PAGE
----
That move would turn out to pave the way for her new role with the U.S. When the opportunity arose to play a new position at the international level, the Arizona native was ready to make a seamless transition.

Since the switch, Ertz’ inclusion in the lineup, and her defensive presence in front of the U.S.’ center backs, has helped shore up the backline, as well as allow the team’s outside backs to go forward into the attack as Ellis prefers. However, Ertz is hesitant to claim any of the credit for the team’s recent success.

“Our team is very good,” Ertz emphasized. “I would hope that I bring a defensive presence in the midfield, obviously being a defender, and hopefully a voice that way and maybe a different look. I think I’m naturally more of a defensive player first, just from having played in the center back role.”

“The way our outside backs are, and just the type of players that they are, and the formation that we play, you want them to [go forward],” she added. “I always hope that whatever I can bring to the team can help anyone in any way.”

With World Cup qualification taking place so late in the cycle, the Americans—despite their form through 2018—didn’t take anything for granted heading into October’s CONCACAF tournament. Ertz even went as far as saying “2019” instead of “World Cup” when referring to the tournament as a way of reminding herself not to look past qualifying.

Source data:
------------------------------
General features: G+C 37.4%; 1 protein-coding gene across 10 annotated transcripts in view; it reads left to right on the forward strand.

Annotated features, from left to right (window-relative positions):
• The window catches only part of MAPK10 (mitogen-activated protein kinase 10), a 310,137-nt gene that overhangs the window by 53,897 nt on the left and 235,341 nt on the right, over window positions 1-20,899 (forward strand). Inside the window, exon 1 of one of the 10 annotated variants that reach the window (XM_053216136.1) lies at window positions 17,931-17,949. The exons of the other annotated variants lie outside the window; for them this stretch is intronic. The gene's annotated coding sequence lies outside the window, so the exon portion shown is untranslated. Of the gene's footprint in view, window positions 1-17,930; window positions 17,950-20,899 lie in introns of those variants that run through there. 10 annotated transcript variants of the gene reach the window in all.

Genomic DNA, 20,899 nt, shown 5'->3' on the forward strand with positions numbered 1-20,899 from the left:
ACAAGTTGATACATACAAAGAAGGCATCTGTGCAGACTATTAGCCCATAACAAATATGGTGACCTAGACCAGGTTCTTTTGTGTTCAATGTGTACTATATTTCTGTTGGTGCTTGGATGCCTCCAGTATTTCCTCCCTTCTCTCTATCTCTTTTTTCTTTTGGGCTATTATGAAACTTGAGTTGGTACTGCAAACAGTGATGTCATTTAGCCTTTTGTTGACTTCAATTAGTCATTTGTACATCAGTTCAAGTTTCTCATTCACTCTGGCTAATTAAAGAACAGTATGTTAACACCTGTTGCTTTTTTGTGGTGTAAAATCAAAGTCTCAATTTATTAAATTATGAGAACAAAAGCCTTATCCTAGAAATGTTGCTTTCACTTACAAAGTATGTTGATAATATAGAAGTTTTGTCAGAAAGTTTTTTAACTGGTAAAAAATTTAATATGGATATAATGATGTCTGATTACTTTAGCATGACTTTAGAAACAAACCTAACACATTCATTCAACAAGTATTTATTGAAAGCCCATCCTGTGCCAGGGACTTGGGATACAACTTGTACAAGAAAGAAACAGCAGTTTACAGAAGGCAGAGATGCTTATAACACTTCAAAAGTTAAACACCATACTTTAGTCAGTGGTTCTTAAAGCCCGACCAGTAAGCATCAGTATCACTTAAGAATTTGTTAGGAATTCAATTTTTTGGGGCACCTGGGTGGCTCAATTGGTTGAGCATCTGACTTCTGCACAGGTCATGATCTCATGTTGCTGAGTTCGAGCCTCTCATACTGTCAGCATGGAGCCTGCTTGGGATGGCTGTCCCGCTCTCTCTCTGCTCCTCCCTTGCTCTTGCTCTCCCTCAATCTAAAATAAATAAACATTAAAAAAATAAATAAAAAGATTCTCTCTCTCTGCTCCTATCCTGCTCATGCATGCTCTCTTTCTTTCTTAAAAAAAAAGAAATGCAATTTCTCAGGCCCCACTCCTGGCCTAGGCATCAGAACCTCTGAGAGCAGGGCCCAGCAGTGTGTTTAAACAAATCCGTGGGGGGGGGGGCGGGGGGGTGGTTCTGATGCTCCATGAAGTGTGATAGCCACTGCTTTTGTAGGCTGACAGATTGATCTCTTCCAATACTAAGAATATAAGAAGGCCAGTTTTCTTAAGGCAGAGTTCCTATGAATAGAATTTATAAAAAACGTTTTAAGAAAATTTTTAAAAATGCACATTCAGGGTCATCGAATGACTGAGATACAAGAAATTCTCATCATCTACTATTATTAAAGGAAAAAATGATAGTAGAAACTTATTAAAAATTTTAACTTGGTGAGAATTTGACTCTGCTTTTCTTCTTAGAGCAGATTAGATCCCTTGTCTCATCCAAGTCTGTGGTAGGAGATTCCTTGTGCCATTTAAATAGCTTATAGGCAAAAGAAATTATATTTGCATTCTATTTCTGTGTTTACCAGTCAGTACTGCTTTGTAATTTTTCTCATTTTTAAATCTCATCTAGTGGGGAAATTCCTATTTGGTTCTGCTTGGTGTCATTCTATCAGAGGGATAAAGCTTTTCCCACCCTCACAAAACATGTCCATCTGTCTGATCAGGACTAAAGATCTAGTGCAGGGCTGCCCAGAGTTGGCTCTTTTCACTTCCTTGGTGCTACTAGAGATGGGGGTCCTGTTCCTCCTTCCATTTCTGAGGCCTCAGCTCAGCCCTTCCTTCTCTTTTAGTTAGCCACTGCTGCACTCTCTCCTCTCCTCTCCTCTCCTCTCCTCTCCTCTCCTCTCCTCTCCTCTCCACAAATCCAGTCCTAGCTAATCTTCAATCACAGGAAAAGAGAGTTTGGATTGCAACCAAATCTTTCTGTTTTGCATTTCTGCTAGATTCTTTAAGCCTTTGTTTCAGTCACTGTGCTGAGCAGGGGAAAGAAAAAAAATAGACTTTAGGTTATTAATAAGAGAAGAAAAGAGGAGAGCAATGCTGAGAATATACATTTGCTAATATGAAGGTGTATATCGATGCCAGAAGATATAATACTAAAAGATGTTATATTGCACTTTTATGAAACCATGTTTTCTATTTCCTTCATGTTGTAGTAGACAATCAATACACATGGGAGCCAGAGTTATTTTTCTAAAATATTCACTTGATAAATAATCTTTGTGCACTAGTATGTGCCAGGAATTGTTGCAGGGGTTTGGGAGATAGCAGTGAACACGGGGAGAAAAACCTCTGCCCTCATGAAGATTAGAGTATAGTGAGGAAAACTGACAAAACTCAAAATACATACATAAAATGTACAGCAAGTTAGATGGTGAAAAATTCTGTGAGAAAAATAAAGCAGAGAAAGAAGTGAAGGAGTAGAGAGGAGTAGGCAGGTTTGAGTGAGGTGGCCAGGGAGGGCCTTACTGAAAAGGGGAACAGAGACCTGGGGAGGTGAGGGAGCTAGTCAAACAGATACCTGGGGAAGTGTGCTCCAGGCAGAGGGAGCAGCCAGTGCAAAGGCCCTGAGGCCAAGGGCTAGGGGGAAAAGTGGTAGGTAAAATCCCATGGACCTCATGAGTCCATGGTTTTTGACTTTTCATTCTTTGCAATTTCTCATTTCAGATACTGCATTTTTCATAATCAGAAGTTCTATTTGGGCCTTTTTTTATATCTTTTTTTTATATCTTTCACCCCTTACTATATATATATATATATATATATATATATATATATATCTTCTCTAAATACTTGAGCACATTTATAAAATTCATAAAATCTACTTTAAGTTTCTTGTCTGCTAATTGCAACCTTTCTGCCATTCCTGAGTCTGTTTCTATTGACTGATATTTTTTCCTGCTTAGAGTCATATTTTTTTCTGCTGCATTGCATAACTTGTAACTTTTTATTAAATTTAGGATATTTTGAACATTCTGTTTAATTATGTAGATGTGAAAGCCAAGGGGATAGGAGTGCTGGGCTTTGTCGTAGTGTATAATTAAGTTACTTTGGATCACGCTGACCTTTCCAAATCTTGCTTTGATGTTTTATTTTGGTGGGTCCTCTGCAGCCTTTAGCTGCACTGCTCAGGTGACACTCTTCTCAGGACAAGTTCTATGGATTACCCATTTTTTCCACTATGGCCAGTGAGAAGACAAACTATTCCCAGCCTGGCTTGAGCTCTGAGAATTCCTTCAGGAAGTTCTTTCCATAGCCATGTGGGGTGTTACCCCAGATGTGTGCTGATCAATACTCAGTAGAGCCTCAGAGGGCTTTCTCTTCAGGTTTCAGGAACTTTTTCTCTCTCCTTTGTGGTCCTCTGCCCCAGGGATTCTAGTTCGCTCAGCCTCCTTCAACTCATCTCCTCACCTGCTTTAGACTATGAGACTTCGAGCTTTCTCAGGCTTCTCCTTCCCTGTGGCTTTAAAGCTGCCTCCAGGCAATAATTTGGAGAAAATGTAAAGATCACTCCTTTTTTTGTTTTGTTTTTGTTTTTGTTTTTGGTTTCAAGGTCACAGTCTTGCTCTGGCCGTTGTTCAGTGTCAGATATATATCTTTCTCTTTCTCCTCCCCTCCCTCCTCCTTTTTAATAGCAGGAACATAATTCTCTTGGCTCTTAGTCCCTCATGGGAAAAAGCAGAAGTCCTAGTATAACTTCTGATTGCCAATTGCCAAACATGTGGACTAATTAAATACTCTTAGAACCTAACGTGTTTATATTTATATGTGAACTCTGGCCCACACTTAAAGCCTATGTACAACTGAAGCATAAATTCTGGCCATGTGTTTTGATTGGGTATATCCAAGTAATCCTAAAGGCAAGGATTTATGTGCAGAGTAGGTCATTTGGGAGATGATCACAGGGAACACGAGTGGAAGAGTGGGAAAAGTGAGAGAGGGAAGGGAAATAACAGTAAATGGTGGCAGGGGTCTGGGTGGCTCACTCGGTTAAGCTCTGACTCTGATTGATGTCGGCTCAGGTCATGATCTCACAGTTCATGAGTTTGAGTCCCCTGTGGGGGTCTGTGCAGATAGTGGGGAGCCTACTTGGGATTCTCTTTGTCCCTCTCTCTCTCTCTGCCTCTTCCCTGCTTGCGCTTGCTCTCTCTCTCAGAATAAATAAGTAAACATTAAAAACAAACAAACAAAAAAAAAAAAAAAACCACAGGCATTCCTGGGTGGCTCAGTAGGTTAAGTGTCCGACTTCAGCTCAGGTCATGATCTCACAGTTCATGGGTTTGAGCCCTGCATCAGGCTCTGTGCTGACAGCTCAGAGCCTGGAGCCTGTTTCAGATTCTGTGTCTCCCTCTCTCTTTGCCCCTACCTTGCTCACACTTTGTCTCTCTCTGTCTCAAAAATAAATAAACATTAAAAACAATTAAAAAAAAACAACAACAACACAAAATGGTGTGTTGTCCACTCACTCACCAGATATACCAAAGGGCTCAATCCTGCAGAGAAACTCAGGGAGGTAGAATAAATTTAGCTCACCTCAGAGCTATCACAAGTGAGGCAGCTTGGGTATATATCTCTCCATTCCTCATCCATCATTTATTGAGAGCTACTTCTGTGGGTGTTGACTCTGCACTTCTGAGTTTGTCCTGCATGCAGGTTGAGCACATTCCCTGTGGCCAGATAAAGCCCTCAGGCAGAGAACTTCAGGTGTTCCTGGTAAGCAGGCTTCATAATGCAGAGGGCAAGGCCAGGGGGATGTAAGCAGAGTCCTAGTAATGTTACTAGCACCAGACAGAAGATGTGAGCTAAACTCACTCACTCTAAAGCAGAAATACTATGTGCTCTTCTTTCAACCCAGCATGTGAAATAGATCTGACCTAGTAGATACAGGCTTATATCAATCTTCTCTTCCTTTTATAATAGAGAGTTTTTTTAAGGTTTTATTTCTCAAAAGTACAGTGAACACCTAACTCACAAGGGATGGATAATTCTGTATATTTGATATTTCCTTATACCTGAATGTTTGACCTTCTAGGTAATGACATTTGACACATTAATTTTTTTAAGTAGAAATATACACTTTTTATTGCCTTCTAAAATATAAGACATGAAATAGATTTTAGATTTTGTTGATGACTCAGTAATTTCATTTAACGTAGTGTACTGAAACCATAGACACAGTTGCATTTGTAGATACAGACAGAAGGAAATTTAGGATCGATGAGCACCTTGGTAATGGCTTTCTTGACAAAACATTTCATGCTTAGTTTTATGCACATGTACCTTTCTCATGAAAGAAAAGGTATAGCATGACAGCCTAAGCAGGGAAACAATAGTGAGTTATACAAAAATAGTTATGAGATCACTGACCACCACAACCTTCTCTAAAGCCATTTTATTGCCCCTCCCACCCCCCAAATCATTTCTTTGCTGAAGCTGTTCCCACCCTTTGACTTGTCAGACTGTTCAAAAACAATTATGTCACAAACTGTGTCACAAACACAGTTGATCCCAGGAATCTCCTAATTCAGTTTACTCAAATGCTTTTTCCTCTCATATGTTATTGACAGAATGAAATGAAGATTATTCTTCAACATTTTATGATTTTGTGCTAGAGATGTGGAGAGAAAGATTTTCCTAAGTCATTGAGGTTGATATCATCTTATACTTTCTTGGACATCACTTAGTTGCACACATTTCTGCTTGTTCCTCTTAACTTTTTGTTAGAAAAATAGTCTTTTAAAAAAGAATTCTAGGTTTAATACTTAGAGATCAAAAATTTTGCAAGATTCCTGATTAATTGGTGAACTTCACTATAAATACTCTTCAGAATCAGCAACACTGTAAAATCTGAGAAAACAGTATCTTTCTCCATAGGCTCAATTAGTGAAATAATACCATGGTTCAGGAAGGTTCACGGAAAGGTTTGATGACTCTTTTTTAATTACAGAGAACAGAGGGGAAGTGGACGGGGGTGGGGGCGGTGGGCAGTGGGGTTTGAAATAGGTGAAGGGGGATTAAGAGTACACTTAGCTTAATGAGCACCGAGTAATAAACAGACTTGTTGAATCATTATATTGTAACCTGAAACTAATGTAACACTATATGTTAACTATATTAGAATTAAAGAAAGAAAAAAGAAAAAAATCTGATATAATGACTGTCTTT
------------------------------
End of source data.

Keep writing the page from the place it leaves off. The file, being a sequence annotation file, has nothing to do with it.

Overall, the Santa Clara alumna was happy with the team’s performance and the confidence it gives the squad heading into this year.

“I was so proud of the girls and the team,” she explained. “We used [our] depth on the team. We had a lot of variety in our attack as well. Scoring a lot of goals is always good, but how we did it and our team’s defensive work collectively—it was a really good time to put everything together.”

Now with their focus fully on the World Cup, the U.S. will start the year off with a pair of friendlies in Europe against host-nation France and then Spain three days later.

“To be able to play the World Cup host in their own country in a venue that you could possibly be playing in—there’s nothing like it,” said Ertz.

“It’s really awesome that the coaches were able to get that to happen.”

The matches against France and Spain are part of an ambitious 10-game pre-tournament schedule for the Americans, which also includes matches against top-ranked teams like England, Brazil, and Australia—something Ertz describes as “the hardest schedule that the federation has ever had.” The midfielder thinks these games will provide an important opportunity to put the finishing touches on the U.S.’ World Cup preparation.

“The biggest thing in 2019 is putting those [pieces] all together and seeing what a team presents us, and being able to, on the field, figure out the best way to break down [our opponents],” said Ertz.

“I’m just really excited to go out there and come together as a team for the first game of 2019.”

John D. Halloran is an American Soccer Now columnist. Follow him on Twitter.